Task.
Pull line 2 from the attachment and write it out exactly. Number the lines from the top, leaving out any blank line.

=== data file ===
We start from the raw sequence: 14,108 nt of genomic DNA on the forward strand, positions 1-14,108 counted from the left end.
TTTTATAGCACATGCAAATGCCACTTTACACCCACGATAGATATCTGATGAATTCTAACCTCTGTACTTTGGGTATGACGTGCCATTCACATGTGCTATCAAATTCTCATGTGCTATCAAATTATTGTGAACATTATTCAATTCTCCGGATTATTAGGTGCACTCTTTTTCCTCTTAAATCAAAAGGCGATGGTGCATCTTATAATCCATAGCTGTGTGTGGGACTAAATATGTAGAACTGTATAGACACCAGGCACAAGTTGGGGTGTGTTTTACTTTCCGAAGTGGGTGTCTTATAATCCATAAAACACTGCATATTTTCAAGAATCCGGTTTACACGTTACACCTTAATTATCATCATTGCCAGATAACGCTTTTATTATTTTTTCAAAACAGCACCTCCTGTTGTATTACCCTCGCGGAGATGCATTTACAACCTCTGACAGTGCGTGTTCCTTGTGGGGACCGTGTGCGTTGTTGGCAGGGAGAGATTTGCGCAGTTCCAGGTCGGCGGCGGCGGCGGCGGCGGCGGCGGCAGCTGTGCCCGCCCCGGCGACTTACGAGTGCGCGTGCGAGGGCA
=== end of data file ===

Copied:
TTTTATAGCACATGCAAATGCCACTTTACACCCACGATAGATATCTGATGAATTCTAACCTCTGTACTTTGGGTATGACGTGCCATTCACATGTGCTATCAAATTCTCATGTGCTATCAAATTATTGTGAACATTATTCAATTCTCCGGATTATTAGGTGCACTCTTTTTCCTCTTAAATCAAAAGGCGATGGTGCATCTTATAATCCATAGCTGTGTGTGGGACTAAATATGTAGAACTGTATAGACACCAGGCACAAGTTGGGGTGTGTTTTACTTTCCGAAGTGGGTGTCTTATAATCCATAAAACACTGCATATTTTCAAGAATCCGGTTTACACGTTACACCTTAATTATCATCATTGCCAGATAACGCTTTTATTATTTTTTCAAAACAGCACCTCCTGTTGTATTACCCTCGCGGAGATGCATTTACAACCTCTGACAGTGCGTGTTCCTTGTGGGGACCGTGTGCGTTGTTGGCAGGGAGAGATTTGCGCAGTTCCAGGTCGGCGGCGGCGGCGGCGGCGGCGGCGGCAGCTGTGCCCGCCCCGGCGACTTACGAGTGCGCGTGCGAGGGCA